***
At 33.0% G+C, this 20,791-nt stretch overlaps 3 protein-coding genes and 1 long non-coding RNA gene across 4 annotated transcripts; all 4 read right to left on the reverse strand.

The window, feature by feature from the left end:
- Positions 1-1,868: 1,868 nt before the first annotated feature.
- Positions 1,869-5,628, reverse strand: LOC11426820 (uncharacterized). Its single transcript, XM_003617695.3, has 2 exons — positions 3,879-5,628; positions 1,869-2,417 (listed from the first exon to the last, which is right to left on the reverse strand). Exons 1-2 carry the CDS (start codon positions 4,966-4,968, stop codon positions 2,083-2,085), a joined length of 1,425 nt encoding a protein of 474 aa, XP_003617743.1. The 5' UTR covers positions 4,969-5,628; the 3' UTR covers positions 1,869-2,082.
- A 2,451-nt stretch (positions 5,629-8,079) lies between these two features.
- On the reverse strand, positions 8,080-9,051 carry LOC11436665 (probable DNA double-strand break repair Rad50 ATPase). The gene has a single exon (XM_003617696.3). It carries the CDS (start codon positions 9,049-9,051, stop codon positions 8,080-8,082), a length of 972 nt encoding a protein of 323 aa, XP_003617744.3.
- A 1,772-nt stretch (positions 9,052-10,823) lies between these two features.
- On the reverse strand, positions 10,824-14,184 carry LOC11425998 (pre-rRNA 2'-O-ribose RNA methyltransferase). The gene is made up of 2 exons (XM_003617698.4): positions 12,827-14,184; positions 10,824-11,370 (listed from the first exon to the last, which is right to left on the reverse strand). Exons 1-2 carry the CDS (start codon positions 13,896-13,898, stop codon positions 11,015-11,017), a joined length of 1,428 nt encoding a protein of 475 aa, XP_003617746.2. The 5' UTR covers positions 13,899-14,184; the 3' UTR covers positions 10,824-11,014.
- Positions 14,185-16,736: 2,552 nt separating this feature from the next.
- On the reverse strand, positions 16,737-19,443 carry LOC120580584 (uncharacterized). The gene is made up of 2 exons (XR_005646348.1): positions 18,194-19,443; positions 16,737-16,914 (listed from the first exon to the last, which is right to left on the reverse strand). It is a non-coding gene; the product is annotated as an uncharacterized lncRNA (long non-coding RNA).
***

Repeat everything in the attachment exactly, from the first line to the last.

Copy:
At 33.0% G+C, this 20,791-nt stretch overlaps 3 protein-coding genes and 1 long non-coding RNA gene across 4 annotated transcripts; all 4 read right to left on the reverse strand.

The window, feature by feature from the left end:
- Positions 1-1,868: 1,868 nt before the first annotated feature.
- Positions 1,869-5,628, reverse strand: LOC11426820 (uncharacterized). Its single transcript, XM_003617695.3, has 2 exons — positions 3,879-5,628; positions 1,869-2,417 (listed from the first exon to the last, which is right to left on the reverse strand). Exons 1-2 carry the CDS (start codon positions 4,966-4,968, stop codon positions 2,083-2,085), a joined length of 1,425 nt encoding a protein of 474 aa, XP_003617743.1. The 5' UTR covers positions 4,969-5,628; the 3' UTR covers positions 1,869-2,082.
- A 2,451-nt stretch (positions 5,629-8,079) lies between these two features.
- On the reverse strand, positions 8,080-9,051 carry LOC11436665 (probable DNA double-strand break repair Rad50 ATPase). The gene has a single exon (XM_003617696.3). It carries the CDS (start codon positions 9,049-9,051, stop codon positions 8,080-8,082), a length of 972 nt encoding a protein of 323 aa, XP_003617744.3.
- A 1,772-nt stretch (positions 9,052-10,823) lies between these two features.
- On the reverse strand, positions 10,824-14,184 carry LOC11425998 (pre-rRNA 2'-O-ribose RNA methyltransferase). The gene is made up of 2 exons (XM_003617698.4): positions 12,827-14,184; positions 10,824-11,370 (listed from the first exon to the last, which is right to left on the reverse strand). Exons 1-2 carry the CDS (start codon positions 13,896-13,898, stop codon positions 11,015-11,017), a joined length of 1,428 nt encoding a protein of 475 aa, XP_003617746.2. The 5' UTR covers positions 13,899-14,184; the 3' UTR covers positions 10,824-11,014.
- Positions 14,185-16,736: 2,552 nt separating this feature from the next.
- On the reverse strand, positions 16,737-19,443 carry LOC120580584 (uncharacterized). The gene is made up of 2 exons (XR_005646348.1): positions 18,194-19,443; positions 16,737-16,914 (listed from the first exon to the last, which is right to left on the reverse strand). It is a non-coding gene; the product is annotated as an uncharacterized lncRNA (long non-coding RNA).